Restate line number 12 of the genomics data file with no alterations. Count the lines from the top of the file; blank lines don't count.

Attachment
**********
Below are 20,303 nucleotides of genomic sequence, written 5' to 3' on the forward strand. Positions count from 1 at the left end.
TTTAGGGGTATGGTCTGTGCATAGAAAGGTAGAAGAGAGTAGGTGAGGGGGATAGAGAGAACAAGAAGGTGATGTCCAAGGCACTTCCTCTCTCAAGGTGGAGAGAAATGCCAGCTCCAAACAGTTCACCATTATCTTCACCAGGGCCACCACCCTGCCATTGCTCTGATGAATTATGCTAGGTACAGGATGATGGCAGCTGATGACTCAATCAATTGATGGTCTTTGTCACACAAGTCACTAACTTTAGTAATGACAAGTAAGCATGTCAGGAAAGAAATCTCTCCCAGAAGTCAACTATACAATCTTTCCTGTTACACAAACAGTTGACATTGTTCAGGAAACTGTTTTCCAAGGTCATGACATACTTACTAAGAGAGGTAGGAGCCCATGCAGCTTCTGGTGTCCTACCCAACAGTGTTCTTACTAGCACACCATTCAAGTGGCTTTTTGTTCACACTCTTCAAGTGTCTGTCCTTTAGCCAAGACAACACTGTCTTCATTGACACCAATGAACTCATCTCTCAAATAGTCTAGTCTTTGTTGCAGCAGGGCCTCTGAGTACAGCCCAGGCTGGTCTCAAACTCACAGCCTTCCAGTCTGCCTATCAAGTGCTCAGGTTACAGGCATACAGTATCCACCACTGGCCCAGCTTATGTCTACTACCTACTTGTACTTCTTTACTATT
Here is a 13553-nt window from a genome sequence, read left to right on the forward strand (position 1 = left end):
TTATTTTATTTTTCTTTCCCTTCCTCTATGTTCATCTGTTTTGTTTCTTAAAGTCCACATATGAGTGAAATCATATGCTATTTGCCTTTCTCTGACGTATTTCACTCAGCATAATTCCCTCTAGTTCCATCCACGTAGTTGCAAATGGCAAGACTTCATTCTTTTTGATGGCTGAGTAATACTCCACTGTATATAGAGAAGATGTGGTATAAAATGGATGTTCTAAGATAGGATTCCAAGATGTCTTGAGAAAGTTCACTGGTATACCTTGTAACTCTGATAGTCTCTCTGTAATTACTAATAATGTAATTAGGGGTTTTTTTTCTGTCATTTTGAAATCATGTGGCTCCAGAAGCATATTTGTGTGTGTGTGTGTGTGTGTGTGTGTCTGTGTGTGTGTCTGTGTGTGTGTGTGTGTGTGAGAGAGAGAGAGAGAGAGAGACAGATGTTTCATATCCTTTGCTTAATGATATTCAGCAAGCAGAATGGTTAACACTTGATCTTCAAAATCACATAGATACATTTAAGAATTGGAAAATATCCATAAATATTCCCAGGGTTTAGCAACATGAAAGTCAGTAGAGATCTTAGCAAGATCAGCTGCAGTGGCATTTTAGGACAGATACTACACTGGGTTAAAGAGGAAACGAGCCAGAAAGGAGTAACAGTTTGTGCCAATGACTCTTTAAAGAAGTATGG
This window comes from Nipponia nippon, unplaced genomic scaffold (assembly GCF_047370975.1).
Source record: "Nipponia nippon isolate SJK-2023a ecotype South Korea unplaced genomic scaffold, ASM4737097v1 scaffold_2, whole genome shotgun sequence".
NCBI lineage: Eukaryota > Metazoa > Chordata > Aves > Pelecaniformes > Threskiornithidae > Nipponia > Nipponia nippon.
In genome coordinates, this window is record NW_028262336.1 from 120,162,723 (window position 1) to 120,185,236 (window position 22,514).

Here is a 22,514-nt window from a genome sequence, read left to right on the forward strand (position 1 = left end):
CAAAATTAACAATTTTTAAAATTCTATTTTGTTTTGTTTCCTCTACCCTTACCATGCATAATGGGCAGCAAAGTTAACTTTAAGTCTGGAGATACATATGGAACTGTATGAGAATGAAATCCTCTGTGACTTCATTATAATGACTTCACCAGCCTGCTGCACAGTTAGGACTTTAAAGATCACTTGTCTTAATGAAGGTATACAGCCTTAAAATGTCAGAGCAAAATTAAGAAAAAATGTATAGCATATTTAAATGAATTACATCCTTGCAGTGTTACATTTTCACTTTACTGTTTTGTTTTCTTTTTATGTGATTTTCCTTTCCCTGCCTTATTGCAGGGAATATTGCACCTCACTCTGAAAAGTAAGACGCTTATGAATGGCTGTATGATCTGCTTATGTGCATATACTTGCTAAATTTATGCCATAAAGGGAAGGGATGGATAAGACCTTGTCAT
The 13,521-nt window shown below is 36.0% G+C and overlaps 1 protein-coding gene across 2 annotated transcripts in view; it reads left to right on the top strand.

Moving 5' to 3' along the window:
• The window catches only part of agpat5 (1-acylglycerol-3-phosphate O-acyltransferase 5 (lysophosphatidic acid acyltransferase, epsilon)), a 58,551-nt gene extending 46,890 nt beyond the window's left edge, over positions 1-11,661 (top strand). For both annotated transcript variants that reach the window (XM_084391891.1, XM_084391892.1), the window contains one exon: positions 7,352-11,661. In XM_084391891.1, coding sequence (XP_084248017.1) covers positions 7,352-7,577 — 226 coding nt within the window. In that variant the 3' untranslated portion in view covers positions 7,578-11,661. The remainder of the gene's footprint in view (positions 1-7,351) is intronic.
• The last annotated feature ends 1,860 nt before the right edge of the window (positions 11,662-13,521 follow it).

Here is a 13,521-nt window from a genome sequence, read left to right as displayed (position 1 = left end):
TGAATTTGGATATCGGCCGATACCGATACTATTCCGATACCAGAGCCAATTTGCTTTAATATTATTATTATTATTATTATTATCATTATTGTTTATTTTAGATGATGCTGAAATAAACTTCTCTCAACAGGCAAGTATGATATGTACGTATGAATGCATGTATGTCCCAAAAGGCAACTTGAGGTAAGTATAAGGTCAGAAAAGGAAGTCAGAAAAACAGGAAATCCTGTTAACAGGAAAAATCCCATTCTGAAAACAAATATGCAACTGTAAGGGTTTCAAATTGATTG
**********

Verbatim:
Moving 5' to 3' along the window: